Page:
40 years of BC Games Legacy Initiatives and Capital Investments
40th Anniversary Feature Article
The BC Winter and BC Summer Games have always been more than four days of sport and community celebration. Since their inception in 1978, the Games have created legacies of both human performance and sport investment. This article focuses on the latter.
The financial legacy of any BC Games consists of budget savings, merchandise sales, and interest gained through the Games planning cycle. Former BC Games Society CEO Roger Skillings stated, “In creating this financial legacy policy in 1989, the BC Games would increase community spirit through corporate and business investment, while creating financial legacies which would benefit the community for years to come”. Past BC Games communities have seen legacy investments range from $60,000 to almost $200,000. Society policy promotes investment back to sport and recreation as well as diverse initiatives related to the community at large.
“Kamloops was going through an identity crisis in the late ‘70’s”, said Sean Smith, Kamloops’ Tournament Capital Coordinator. “The Kamloops 1979 BC Winter Games were such a hit that it caused the community to take notice of what hosting can do for the community spirit.”
Indeed. Since that time the city has gone on to become Canada’s Tournament Capital hosting sport and cultural events from a few dozen to several thousand participants, provincially and internationally. Not happy with simply hosting, the creation of lasting legacies became critical to the sustainability of their work, and spawned several funds in support of hosting, athlete and coach development, and infrastructure support. Smith went on to mention that several thousand dollars are still granted each year from the Kamloops 1979 BC Winter Games legacy.
In Abbotsford, host of two BC Summer Games, lasting legacies were also important to the vision of a successful event. Partnering with the Abbotsford Foundation, the Games continues to provide annual high school scholarships to deserving student athletes, while other dollars went to a community stage, still in use almost every weekend since their first BC Summer Games in 2004. The 2004 BC Summer Games President, Milt Walker stated, “If the BC Games are able to leave dollars for the advancement of young people and the community, it is the best investment a Games can make.” Mr. Walker proudly presents those scholarships every June.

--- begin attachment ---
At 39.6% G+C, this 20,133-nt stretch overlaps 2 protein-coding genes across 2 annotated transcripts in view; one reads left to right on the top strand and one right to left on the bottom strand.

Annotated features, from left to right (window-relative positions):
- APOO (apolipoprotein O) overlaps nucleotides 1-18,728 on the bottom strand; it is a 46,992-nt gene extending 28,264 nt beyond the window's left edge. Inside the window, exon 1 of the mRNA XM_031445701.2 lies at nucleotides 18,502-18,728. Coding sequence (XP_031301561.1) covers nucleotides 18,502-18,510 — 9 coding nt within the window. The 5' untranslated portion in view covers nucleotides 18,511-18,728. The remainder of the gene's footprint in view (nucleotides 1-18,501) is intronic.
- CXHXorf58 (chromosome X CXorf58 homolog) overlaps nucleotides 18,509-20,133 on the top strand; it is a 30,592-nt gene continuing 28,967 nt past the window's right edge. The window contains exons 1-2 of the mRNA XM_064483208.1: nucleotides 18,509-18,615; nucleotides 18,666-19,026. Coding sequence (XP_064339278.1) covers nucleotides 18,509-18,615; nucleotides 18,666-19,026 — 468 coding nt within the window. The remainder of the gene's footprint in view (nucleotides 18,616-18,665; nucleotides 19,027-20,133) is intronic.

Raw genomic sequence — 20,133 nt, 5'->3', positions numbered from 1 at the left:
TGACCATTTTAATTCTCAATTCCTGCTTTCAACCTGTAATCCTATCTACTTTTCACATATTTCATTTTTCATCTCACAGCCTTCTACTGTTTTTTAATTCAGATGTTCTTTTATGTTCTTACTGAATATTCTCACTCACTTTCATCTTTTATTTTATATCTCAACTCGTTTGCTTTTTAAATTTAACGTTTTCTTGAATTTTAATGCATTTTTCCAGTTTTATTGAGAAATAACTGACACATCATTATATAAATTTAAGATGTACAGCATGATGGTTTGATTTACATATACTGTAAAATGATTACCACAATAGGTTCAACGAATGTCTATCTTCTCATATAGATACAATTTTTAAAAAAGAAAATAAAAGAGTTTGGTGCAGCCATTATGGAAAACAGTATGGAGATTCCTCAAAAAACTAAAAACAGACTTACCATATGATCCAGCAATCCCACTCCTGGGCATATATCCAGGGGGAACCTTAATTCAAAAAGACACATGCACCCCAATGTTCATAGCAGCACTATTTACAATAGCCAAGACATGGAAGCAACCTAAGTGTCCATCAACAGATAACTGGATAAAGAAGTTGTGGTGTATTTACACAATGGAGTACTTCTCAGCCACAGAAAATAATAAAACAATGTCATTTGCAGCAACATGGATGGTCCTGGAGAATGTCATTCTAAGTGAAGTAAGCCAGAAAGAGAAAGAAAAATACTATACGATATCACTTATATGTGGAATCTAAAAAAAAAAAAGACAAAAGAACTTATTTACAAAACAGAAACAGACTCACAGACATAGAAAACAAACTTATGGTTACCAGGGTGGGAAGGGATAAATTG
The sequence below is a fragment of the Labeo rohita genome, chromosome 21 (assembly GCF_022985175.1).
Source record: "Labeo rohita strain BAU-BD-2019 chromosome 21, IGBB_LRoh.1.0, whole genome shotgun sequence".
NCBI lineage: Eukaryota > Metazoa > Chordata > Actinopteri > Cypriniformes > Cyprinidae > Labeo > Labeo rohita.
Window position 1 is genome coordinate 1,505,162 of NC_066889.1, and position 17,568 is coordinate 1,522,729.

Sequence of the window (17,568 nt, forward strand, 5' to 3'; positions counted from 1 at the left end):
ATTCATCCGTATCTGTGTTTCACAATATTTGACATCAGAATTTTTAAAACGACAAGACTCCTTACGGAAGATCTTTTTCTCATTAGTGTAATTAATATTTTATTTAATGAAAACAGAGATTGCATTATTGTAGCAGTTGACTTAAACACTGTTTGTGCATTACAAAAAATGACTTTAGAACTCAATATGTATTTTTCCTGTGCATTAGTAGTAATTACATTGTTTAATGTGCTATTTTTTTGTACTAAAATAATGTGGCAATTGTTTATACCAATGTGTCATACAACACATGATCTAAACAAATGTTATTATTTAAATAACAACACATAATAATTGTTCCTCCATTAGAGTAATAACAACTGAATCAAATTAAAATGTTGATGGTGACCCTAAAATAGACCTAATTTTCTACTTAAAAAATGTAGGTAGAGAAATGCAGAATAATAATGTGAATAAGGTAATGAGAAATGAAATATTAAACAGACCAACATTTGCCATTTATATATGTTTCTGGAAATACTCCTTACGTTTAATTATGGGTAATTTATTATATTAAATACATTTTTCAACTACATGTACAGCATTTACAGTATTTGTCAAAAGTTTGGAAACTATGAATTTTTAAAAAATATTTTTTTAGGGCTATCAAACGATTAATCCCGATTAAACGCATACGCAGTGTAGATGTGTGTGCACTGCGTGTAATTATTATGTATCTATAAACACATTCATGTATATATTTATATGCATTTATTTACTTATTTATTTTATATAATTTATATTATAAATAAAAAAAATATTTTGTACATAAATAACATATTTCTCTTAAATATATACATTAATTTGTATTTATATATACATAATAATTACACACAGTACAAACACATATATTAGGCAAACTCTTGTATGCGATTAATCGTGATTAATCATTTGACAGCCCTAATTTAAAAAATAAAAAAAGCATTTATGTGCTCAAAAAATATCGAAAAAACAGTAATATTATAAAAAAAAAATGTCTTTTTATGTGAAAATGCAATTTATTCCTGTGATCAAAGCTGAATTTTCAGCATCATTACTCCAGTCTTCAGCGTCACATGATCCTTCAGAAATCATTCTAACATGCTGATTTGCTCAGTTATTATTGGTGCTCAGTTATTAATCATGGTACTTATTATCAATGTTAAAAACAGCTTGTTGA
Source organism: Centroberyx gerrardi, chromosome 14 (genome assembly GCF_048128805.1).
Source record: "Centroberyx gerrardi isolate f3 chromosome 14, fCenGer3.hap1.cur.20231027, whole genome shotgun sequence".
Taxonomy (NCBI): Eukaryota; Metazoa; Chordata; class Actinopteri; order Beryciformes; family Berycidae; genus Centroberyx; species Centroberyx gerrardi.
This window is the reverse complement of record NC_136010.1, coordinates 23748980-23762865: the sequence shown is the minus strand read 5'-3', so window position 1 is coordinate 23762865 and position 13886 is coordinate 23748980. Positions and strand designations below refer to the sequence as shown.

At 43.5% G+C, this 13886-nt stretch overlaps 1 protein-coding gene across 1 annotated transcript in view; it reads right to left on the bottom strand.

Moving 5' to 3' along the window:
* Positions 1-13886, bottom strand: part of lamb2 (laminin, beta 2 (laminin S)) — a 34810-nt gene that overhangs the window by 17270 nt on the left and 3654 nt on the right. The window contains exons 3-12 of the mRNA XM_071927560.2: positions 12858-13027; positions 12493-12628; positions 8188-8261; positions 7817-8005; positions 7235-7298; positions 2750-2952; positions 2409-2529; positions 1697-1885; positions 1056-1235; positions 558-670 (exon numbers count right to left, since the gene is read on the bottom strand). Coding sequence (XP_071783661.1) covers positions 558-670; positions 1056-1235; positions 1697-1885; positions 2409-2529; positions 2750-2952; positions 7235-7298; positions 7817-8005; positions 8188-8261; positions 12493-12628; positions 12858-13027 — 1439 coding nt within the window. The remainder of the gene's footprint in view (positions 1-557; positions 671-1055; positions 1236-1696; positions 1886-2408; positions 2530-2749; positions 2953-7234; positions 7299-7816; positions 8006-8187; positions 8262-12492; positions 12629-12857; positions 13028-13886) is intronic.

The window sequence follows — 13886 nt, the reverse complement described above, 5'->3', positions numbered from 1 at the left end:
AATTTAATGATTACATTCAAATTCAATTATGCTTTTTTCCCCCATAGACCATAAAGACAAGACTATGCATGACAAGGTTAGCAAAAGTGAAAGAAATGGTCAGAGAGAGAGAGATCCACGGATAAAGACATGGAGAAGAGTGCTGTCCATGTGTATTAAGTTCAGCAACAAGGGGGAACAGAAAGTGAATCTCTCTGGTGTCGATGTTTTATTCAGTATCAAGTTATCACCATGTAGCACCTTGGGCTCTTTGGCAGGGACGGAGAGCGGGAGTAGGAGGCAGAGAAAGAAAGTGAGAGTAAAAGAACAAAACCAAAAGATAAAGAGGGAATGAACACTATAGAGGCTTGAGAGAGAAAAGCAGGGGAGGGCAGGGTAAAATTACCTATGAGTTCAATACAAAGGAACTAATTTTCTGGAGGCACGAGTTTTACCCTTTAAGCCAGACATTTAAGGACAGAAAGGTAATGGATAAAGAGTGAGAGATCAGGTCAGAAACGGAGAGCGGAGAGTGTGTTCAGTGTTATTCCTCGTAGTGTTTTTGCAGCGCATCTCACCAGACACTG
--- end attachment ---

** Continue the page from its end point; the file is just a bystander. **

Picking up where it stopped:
On Vancouver Island, the Cowichan Valley was host to the BC Winter Games in 1991. A persistent BC Winter Games President, Ron Austen was given permission to defer decisions around their legacy as momentum grew toward the creation of the Cowichan Sportsplex. An initial investment in 1996 to create a track and field facility has grown immensely to include a water based artificial turf facility for field hockey, softball / slo-pitch diamonds, soccer fields, a lacrosse box, and numerous all ages playgrounds and walking trails. Those facilities benefitted from investments by local, regional and provincial governments, as well as spirited families and local business.
In all three communities, local vision and sound policy have created opportunities for sustained facilities and increased capacity for each community and surrounding region. Facilities engage its citizens in activity, provide for sport tourism benefits, and support the growth of people through educational assistance.
In April 2017, the BC Games Society announced its Powering Potential Fund in partnership with the National Sport Trust Fund and Sport BC. Contributions to this Fund are tax deductable, making philanthropy one more way the society can leverage government’s overall investment while benefitting the host city and sport in general. The Fund becomes a vehicle to strategically invest in projects that will further the development of individual athletes, teams, sport organizations and communities. To date, bursaries and equipment purchases have been completed, building capacity in sport, while supporting young athletes and coaches on their pathway to success.
So the BC Games are far more than four days of sport and community celebration. They are a unique catalyst for growth, for enhancing the community spirit, and re-investing in communities which give so much to host BC’s best young athletes, coaches and officials.